Rebecca Ray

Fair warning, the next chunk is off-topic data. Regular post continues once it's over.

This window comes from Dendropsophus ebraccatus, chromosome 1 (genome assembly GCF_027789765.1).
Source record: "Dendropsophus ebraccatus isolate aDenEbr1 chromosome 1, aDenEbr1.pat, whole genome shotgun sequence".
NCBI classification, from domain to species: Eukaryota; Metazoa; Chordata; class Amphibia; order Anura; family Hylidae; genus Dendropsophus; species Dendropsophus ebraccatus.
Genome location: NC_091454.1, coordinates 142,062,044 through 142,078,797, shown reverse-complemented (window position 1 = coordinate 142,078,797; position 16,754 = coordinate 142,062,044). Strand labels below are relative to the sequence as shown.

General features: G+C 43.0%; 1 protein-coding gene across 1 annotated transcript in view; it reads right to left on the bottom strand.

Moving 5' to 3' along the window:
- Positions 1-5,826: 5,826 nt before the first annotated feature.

This book is actually an omnibus edition of two Nora Ephron collections of essays. As such, I'll be reviewing each book and commenting on various essays. CRAZY SALAD This collection of essays is derived from a column Ephron wrote in the 1970s in Esquire magazine. Her column was on women's issues and what she wrote was what interested her the most at the time she was writing that month. These are the essays: "A Few Words About Breasts" 5/5 Nora discusses the feelings of androgyny that she had through This book is actually an omnibus edition of two Nora Ephron collections of essays. As such, I'll be reviewing each book and commenting on various essays. CRAZY SALAD This collection of essays is derived from a column Ephron wrote in the 1970s in Esquire magazine. Her column was on women's issues and what she wrote was what interested her the most at the time she was writing that month. These are the essays: "A Few Words About Breasts" 5/5 Nora discusses the feelings of androgyny that she had through her youth, as she desperately wanted to be more girlish than she really was, and her thoughts that the only thing that would make her indisputably a girl was to grow breasts. As she was a late bloomer, she dealt with a lot of insecurity (and padded bras) on the way to growing her own bust. She also dealt with a lot of angst from other women who used their larger breasts as if breast size were a competition where larger breasts equaled more femininity. This article made me think about how we all struggle with problem areas in our bodies that make us feel less than and how our comparisons to each other are life changing as we interact with these fake comparisons and ideals. "Fantasies" 5/5 This essay has Ephron discussing sex after women's liberation. Her thesis is that sex can't be truly liberated until sexual fantasies become based less on the themes of dominance and submission. Perhaps as society changes, this will change, but perhaps not. "On Never Having Been a Prom Queen" 5/5 Ephron discusses how the problems of beautiful people are not necessarily the ones that interest her as she has never been a "beautiful" person. This leads to musing on differences and different perspectives as she acknowledges that often the women's liberation movement says it is about "options" for women but only respects those who choose certain options. "The Girls in the Office" 3.5/5 Ephron begins by discussing a book that contains the thinly veiled lives of real-life women in an office. Their love lives and relationships with men are just crazy, and Ephron believes that these women, because they are willing to treat them as if they are just little boys, feed into a real problem in men/women relationships. "Reunion" 2/5 Ephron goes back to her alma mater, Wellesley college, for her ten year reunion. The notes the progress and differences, the impact or lack thereof Wellesley has on the word, and quite honestly, waxes a little maudlin. "Miami" 2.5/5 This is really just reporting of the NWPC convention in 1972. I would call it a boring relic just for historians, but I did enjoy reading about the infighting and conflict between Gloria Steinem and Betty Friedan. I'm not familiar enough with the feminist movement of the 1970s to have been aware of this tension between leaders. "Vaginal Politics" 2/5 This is a book review of a book that discusses the state of women's treatment by gynecologists. Topics such as DIY abortions, when a woman can be sterilized, and how women often attempt in some form to avoid their monthly periods are covered. Interesting for its look into historical women's issues. "Bernice Gera, First Lady Umpire" 5/5 This is profile of Bernice Gera, who actually umpired one game of minor league baseball, becoming the first woman to do so professionally. She only umpired one game before quitting, and Ephron tells her story, explaining why Gera quit and pondering whether she set the women's movement back. I found this really interesting, and I did more research after reading this article to find that there have only been 7 women who have professionally pursued umpiring in baseball and none have broken through to the major league level, instead seeing their careers stall out at or before AAA ball. I think I'm going to take the opposite few from Ephron and say that Gera did set the women's movement back in baseball. "Deep Throat" 4/5 A discussion of a classic pornographic film. "On Consciousness-Raising"